Here’s why the Scottish Mortgage share price has dipped 10% so far in August

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The Scottish Mortgage Investment Trust (LSE: SMT) share price was staging a bit of a comeback heading into August. It had reached 735p on 31 July after rising 10% in a month.

However, as I write on 25 August, the shares have slipped back 10% and are now changing hands for 657p. This means the stock is still down a whopping 51% in two years.

Why have the shares pulled back in August? Here’s my take.

Macro worries in China

The growth-focused trust owns a number of Chinese stocks in the portfolio, including food delivery giant Meituan and e-commerce firm PDD Holdings (the owner of Temu, one of the world’s fastest-growing shopping apps). It also has positions in Tencent, electric vehicle manufacturer NIO, and a large unlisted stake in TikTok owner ByteDance.

So, despite selling out of long-time holding Alibaba last year, around 13% of assets are still invested in China. And the major holdings are all heavily tied to the Chinese consumer, which is proving problematic because the Asian country’s economic outlook is deteriorating rapidly.

As a result, investor sentiment around the Chinese economy is at a multi-decade low. And this is probably weighing somewhat on Scottish Mortgage shares, I feel.

Further, there has also been a pullback in US shares throughout August, particularly Nasdaq growth stocks. And the trust has over half its assets in stocks listed on that tech-driven index.

A crumb of comfort

One positive is that the trust’s discount to net asset value (NAV) has narrowed slightly to 18.8%. This figure was as high as 22% a few weeks ago when many Nasdaq shares were rallying while the trust’s shares languished. So, this could be seen as progress, of a sort.

The board has also signaled a willingness to carry on buying back shares in a bid to narrow the discount. Last year, it bought back 36.5m shares at a total cost of £283.3m, which represented 2.5% of the share capital in issue at the start of the year.

While that’s a positive in theory, buybacks aren’t guaranteed to work. In fact, Scottish Mortgage’s stablemate Baillie Gifford US Growth Trust recently said it had abandoned buying back shares because it wasn’t having any positive effect on the discount.

Arguably, the major issue both growth trusts face is their heavy exposure to unlisted stocks. The market just isn’t convinced of the stated valuations of private companies held in Scottish Mortgage’s portfolio, which make up nearly 30% of assets. This is despite an aggregate write-down of 28% across this part of the portfolio last year. So this valuation gap remains a concern.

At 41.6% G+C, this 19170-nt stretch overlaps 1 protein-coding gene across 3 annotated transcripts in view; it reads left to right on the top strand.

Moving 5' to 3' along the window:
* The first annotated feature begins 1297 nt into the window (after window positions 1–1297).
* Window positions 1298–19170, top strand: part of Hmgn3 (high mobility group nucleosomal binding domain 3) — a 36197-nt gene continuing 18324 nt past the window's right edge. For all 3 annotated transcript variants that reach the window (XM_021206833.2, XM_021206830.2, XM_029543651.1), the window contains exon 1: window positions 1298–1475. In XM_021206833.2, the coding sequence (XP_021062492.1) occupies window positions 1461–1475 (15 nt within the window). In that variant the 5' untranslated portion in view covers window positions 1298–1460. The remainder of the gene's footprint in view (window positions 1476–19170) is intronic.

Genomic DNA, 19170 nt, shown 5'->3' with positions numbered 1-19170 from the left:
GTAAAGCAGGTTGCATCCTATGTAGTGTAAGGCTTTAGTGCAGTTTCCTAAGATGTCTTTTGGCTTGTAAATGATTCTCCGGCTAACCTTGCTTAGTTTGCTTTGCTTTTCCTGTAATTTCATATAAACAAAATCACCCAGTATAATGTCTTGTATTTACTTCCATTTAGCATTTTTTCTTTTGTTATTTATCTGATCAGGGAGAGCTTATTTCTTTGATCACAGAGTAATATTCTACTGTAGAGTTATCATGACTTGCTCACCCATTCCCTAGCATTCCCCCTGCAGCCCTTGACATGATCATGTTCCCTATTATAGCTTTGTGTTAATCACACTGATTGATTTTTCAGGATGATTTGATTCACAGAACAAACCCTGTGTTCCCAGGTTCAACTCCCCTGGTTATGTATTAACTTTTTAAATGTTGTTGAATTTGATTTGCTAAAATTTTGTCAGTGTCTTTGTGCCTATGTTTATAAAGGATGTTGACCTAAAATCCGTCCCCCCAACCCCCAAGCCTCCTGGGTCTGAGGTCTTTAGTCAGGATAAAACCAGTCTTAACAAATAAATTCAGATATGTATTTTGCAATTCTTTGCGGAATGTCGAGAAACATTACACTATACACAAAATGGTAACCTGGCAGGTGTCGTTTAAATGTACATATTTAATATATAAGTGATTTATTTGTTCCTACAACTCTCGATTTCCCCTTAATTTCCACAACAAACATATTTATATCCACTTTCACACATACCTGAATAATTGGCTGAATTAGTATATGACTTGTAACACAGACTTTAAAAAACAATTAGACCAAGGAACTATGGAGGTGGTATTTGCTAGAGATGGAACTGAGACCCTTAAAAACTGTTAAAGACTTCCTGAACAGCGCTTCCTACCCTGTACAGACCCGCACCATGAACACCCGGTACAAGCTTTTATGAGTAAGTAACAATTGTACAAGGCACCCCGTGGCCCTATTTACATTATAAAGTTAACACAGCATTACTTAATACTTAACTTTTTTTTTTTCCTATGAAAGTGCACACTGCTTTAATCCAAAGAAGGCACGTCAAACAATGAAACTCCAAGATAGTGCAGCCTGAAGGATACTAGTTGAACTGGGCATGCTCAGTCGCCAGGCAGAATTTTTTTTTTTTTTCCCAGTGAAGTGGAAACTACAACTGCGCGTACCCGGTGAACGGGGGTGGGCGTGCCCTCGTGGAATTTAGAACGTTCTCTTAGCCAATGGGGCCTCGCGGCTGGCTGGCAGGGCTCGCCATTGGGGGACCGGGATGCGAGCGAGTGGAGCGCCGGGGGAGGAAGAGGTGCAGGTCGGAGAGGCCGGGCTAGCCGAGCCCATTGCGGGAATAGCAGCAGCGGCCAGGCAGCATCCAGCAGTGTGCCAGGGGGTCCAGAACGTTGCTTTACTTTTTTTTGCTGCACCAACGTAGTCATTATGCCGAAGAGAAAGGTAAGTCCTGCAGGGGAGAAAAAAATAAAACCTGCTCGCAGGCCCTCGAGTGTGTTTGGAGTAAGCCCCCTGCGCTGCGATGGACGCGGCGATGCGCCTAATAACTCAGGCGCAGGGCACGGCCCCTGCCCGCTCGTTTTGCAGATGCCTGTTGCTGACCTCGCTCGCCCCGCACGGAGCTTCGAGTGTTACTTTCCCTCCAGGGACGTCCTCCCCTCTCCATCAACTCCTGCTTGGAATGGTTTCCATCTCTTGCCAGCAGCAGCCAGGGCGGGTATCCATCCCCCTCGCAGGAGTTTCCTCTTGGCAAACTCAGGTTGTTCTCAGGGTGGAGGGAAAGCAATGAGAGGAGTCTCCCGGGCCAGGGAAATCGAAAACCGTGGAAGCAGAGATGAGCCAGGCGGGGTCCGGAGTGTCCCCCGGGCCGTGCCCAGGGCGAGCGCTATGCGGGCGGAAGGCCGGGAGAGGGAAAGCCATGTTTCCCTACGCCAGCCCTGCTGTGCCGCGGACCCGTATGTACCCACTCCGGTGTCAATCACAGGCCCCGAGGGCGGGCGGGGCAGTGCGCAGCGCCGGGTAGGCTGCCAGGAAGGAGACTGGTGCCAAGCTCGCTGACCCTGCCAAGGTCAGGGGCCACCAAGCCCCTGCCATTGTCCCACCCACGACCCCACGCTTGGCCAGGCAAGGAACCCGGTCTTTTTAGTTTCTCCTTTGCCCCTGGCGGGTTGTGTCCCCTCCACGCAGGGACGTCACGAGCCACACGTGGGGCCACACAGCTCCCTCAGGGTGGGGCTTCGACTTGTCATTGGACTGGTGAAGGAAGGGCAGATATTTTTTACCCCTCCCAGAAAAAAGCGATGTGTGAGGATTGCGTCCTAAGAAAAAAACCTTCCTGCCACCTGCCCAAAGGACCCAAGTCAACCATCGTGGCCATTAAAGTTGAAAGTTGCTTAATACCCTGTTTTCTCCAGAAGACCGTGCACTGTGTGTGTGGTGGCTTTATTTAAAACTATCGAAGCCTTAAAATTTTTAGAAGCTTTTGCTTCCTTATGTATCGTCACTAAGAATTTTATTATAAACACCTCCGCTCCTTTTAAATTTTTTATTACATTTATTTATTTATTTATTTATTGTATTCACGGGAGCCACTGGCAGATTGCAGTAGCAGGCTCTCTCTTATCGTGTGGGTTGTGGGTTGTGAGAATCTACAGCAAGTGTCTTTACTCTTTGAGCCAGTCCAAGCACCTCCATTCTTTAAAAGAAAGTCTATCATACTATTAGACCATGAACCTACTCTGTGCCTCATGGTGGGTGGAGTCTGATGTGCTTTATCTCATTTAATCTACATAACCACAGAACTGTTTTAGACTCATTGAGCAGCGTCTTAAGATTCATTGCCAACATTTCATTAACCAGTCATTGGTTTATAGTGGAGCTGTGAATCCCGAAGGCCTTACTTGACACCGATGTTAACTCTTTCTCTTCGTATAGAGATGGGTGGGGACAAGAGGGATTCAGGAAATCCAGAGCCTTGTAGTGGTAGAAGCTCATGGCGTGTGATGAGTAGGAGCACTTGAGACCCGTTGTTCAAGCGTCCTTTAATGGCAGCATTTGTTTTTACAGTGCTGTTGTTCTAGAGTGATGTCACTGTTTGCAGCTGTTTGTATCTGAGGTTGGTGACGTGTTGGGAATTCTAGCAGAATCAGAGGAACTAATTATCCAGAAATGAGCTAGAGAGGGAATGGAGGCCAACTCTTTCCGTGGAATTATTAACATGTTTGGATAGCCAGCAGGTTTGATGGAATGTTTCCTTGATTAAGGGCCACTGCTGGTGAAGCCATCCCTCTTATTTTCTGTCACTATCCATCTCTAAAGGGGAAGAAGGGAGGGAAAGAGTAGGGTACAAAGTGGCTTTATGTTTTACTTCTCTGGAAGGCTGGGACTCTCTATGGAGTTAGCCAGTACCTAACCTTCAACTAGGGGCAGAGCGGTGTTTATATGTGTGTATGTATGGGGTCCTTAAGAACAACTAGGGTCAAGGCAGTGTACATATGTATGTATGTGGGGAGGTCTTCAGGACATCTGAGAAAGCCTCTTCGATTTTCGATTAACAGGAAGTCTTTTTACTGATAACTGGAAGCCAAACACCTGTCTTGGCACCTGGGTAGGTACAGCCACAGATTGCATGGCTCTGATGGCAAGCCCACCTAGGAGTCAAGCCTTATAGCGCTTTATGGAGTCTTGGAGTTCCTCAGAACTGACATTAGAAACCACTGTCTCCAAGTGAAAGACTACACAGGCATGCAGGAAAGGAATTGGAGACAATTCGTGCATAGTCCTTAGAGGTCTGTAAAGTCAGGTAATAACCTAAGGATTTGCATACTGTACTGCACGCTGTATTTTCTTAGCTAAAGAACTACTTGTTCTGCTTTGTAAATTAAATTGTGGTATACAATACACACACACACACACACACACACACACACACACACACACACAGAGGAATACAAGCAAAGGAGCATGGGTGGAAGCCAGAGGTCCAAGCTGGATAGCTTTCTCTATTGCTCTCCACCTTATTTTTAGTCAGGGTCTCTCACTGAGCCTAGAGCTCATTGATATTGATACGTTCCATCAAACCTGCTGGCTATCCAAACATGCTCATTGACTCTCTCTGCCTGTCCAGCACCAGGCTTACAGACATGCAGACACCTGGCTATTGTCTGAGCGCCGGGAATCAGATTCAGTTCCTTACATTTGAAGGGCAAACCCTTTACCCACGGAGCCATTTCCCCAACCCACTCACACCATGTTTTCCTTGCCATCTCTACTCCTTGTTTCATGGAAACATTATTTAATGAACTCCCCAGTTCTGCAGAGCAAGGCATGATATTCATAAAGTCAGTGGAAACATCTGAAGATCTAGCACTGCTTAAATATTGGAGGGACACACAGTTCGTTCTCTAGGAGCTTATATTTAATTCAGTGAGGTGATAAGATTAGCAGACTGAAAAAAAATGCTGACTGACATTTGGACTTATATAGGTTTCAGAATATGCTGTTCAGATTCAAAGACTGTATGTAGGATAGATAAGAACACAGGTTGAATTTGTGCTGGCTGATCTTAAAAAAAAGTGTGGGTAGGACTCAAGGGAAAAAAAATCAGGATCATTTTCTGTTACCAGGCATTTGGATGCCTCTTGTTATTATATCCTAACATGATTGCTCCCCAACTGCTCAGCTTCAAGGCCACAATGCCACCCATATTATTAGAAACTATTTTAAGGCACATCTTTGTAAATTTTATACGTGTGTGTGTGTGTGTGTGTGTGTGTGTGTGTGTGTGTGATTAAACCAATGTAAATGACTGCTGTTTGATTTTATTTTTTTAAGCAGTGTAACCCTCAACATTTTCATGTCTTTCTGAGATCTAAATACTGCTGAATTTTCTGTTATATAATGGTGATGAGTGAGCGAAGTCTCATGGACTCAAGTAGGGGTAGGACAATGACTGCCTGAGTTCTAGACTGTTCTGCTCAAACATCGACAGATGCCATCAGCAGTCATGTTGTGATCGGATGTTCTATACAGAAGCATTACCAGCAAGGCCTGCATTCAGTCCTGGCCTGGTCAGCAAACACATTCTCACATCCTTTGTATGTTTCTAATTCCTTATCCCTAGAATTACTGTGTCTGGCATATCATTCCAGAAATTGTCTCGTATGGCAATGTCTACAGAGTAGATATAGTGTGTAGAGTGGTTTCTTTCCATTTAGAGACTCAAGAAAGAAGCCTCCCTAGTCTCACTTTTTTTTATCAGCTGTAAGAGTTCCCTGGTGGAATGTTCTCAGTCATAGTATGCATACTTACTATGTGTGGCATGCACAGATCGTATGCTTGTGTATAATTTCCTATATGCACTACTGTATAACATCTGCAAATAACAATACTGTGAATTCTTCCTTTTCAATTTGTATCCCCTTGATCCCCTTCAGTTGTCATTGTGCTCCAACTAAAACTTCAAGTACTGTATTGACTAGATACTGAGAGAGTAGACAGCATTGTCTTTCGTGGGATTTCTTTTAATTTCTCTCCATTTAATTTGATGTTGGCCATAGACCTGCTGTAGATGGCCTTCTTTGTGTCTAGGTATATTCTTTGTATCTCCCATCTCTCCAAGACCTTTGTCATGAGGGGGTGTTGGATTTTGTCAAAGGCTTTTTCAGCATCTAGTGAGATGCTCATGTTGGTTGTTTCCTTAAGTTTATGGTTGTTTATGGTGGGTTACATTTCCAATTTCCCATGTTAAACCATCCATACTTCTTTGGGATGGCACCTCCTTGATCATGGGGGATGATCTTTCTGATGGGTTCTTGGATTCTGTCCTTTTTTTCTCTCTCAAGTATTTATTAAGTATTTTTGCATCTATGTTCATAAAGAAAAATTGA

Taking the long view

In the grand scheme of things, I don’t consider a 10% pullback in Scottish Mortgage shares anything to worry about. The trust explicitly states that it takes an extremely long-term view with its growth investments, often measured in decades. That means shareholders, myself included, are to expect periods of underperformance.

So, while I’m disappointed with the recent performance, I remain bullish long term. Artificial intelligence (AI) seems poised to transform most industries, at least if chip designer Nvidia‘s latest blockbuster quarterly report is anything to go by. And AI is a key theme in the trust’s portfolio.

The post Here’s why the Scottish Mortgage share price has dipped 10% so far in August appeared first on The Motley Fool UK.

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Ben McPoland has positions in Nvidia and Scottish Mortgage Investment Trust Plc. The Motley Fool UK has recommended Nvidia. Views expressed on the companies mentioned in this article are those of the writer and therefore may differ from the official recommendations we make in our subscription services such as Share Advisor, Hidden Winners and Pro. Here at The Motley Fool we believe that considering a diverse range of insights makes us better investors.

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